Already I have had feedback – including the tweeting of a link to a paper I had not been aware of – for which many thanks. There’s an issue of authorship here. It was never my intention to profit quietly from the suggestions, guidance or insights of colleagues. Multi-authorship maybe, or a novel form of collective action: more feedback please – let’s innovate.
In the interim I have borrowed but not yet re-read some Goffman and Garfinkel from Paul Higgs, having not yet found my own copies (I thoroughly commend his office and filing, mimicking mine and blissfully reminiscent of a second-hand bookshop: see photo below).
I have also had an extra thought or two about the research project and a possible manuscript, committed to paper via my favourite Dorking café, ‘Burgundy and Black’ (see photo).
Goffman – like other (symbolic) interactionists, as well as pioneer ethnomethodologists such as Garkinkel (wasn’t Garfinkel’s Ph.D supervised by Parsons?) – was treading in the footprints of Parsons. It is not surprising therefore that he and his consociates shared an interest in social order. Goffman and Garfinkel migrated, of course from macro- to micro-sociological approaches. So, the café community as an ‘interactional order’, or have we moved on? A little more on this is ventured below when I anticipate a possible structure for a paper.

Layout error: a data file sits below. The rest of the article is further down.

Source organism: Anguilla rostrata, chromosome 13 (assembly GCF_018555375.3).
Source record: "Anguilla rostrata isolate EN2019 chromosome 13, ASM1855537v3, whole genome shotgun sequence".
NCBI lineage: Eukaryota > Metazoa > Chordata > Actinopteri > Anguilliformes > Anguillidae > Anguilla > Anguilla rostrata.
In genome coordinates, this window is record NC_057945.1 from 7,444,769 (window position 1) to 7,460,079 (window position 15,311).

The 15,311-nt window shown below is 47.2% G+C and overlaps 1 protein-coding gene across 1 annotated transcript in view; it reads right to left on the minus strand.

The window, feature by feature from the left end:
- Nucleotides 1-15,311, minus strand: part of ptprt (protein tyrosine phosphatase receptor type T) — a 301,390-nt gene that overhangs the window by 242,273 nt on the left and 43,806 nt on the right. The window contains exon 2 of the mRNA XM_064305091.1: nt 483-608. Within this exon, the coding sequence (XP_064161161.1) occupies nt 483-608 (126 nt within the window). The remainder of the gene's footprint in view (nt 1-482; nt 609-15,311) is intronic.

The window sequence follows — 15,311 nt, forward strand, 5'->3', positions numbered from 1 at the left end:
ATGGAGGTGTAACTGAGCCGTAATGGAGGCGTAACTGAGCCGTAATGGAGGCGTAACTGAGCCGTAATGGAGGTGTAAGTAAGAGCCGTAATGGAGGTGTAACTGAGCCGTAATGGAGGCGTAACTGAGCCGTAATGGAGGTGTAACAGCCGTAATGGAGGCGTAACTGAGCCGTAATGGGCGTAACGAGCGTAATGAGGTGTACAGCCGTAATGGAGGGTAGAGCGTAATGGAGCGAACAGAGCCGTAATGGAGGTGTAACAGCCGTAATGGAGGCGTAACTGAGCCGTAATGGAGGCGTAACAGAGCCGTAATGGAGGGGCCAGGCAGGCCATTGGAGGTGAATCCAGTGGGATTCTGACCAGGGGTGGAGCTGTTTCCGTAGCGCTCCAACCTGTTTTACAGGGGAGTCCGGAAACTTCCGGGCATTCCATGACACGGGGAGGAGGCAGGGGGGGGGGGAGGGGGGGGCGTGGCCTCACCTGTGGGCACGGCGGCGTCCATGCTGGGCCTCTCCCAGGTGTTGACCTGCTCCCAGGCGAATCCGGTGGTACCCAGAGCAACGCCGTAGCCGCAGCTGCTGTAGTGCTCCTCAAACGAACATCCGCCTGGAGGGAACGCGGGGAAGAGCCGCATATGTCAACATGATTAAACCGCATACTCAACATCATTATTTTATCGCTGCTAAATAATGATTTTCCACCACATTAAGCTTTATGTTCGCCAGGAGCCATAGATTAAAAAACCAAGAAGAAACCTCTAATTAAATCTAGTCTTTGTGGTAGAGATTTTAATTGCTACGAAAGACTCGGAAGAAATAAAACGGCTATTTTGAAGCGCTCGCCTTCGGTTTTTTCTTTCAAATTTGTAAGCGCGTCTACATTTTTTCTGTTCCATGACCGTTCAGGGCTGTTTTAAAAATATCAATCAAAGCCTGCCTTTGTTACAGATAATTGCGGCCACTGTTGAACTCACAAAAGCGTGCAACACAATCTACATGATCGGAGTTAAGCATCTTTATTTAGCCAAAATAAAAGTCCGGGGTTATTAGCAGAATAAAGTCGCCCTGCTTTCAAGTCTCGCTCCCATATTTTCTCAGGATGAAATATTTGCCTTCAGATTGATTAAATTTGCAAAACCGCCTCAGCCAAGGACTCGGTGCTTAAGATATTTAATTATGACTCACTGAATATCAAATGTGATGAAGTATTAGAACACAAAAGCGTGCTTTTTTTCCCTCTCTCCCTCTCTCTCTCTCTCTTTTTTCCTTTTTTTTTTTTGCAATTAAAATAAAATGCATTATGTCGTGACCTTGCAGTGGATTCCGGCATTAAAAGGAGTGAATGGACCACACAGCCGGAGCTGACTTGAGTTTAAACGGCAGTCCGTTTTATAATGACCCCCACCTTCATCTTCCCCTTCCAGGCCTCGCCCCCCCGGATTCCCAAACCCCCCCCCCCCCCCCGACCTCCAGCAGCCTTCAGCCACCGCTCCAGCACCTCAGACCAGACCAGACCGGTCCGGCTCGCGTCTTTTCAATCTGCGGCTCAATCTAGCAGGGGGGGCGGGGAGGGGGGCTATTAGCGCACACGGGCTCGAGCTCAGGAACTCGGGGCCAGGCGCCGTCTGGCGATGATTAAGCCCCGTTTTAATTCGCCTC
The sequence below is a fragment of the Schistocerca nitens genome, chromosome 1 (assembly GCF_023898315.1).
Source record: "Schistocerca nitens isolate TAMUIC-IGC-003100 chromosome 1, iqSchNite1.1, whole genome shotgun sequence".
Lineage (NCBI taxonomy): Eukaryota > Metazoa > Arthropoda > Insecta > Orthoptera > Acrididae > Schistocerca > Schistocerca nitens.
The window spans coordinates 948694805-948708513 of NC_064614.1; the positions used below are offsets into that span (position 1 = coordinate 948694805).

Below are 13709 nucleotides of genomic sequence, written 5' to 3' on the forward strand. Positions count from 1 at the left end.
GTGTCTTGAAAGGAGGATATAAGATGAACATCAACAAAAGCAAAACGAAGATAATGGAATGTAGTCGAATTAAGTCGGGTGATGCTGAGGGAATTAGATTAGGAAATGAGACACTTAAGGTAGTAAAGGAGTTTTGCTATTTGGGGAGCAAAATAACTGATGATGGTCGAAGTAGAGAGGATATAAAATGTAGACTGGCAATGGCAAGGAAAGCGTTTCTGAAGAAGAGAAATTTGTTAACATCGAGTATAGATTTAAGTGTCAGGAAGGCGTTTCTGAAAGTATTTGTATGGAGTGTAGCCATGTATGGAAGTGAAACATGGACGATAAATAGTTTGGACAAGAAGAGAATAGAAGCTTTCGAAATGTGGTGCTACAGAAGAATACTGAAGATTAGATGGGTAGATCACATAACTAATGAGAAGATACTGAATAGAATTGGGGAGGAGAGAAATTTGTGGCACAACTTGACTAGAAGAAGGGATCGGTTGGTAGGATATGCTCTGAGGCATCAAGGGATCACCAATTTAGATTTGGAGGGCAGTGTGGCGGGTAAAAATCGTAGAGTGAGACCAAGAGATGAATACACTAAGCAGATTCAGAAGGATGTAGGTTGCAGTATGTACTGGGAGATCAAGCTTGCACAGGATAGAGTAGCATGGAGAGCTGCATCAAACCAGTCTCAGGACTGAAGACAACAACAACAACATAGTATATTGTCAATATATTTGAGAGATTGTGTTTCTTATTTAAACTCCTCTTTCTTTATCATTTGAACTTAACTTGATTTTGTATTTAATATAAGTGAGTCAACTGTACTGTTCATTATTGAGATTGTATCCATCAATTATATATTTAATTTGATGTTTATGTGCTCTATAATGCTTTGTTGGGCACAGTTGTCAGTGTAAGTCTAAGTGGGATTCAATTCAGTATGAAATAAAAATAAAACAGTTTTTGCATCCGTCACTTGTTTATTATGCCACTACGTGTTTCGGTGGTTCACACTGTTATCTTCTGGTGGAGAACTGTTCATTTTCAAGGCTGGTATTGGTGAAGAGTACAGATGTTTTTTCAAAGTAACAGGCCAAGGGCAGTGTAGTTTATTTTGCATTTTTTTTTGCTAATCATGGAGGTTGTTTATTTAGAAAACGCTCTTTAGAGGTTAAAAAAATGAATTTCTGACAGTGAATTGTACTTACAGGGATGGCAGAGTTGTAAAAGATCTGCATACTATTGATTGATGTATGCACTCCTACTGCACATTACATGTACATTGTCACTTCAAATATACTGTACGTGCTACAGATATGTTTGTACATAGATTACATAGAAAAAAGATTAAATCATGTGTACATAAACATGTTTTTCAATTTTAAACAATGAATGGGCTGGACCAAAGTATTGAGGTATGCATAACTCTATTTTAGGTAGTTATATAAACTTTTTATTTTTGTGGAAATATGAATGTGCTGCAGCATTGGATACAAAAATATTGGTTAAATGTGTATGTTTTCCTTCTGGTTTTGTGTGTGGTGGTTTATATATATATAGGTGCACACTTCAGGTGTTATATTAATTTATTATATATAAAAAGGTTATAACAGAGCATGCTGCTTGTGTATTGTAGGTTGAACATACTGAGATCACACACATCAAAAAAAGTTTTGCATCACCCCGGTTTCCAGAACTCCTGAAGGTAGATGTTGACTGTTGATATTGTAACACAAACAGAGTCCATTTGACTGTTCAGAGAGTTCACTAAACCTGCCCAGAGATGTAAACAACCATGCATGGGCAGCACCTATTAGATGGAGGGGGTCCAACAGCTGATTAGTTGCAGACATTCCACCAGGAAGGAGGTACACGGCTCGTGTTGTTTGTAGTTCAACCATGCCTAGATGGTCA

I have a few more observations at this point. The first has to do with trust and reciprocity. I omitted to mention in my initial posting that I routinely make calculations in cafes about extending and accepting relations of trust. ‘Will you keep an eye on my laptop while I go to the loo?’ Is this an astonishing query, or not? Laptops can be worth £1000+; and for us academics they can also harbour multiple drafts and powerpoint presentation. So why? Stereotypes play their part in quick summary appraisals: to trust or not to trust? But the expedient and routine prevails: there is surely someone who looks the part. And not just in cafes, in bars too; and bars in central London are suspect places. What is universal and what is local about the praxis of trust? Do ‘café communities’ develop different relations of trust?